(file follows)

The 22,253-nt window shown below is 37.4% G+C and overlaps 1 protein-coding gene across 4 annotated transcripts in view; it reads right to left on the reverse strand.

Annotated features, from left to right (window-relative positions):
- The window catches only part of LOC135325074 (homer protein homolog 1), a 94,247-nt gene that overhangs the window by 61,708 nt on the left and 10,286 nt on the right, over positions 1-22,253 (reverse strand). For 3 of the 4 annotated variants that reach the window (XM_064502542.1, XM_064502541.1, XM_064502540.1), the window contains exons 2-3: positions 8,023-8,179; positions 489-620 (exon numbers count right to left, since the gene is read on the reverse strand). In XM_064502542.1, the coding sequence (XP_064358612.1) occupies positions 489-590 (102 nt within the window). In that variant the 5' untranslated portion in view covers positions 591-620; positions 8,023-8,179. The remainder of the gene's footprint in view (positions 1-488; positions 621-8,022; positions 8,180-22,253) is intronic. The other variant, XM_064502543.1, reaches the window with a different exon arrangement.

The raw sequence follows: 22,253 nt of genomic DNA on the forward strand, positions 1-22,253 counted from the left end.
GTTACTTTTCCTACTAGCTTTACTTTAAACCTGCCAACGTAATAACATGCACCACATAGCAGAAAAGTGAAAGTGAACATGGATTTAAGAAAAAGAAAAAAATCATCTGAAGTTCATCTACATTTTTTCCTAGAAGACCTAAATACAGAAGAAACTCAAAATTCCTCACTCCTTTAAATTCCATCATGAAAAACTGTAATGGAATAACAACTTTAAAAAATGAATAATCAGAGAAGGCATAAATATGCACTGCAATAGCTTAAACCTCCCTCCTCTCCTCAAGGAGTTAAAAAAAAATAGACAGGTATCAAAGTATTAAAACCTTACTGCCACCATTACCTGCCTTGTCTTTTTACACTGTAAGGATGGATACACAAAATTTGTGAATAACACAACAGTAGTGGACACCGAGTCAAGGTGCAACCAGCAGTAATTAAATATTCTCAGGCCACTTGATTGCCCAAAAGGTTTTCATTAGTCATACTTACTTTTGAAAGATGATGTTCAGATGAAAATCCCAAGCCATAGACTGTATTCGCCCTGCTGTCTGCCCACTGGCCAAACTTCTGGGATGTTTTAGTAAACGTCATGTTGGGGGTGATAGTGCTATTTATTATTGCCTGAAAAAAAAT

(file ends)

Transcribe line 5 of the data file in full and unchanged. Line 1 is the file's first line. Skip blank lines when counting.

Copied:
GTTACTTTTCCTACTAGCTTTACTTTAAACCTGCCAACGTAATAACATGCACCACATAGCAGAAAAGTGAAAGTGAACATGGATTTAAGAAAAAGAAAAAAATCATCTGAAGTTCATCTACATTTTTTCCTAGAAGACCTAAATACAGAAGAAACTCAAAATTCCTCACTCCTTTAAATTCCATCATGAAAAACTGTAATGGAATAACAACTTTAAAAAATGAATAATCAGAGAAGGCATAAATATGCACTGCAATAGCTTAAACCTCCCTCCTCTCCTCAAGGAGTTAAAAAAAAATAGACAGGTATCAAAGTATTAAAACCTTACTGCCACCATTACCTGCCTTGTCTTTTTACACTGTAAGGATGGATACACAAAATTTGTGAATAACACAACAGTAGTGGACACCGAGTCAAGGTGCAACCAGCAGTAATTAAATATTCTCAGGCCACTTGATTGCCCAAAAGGTTTTCATTAGTCATACTTACTTTTGAAAGATGATGTTCAGATGAAAATCCCAAGCCATAGACTGTATTCGCCCTGCTGTCTGCCCACTGGCCAAACTTCTGGGATGTTTTAGTAAACGTCATGTTGGGGGTGATAGTGCTATTTATTATTGCCTGAAAAAAAAT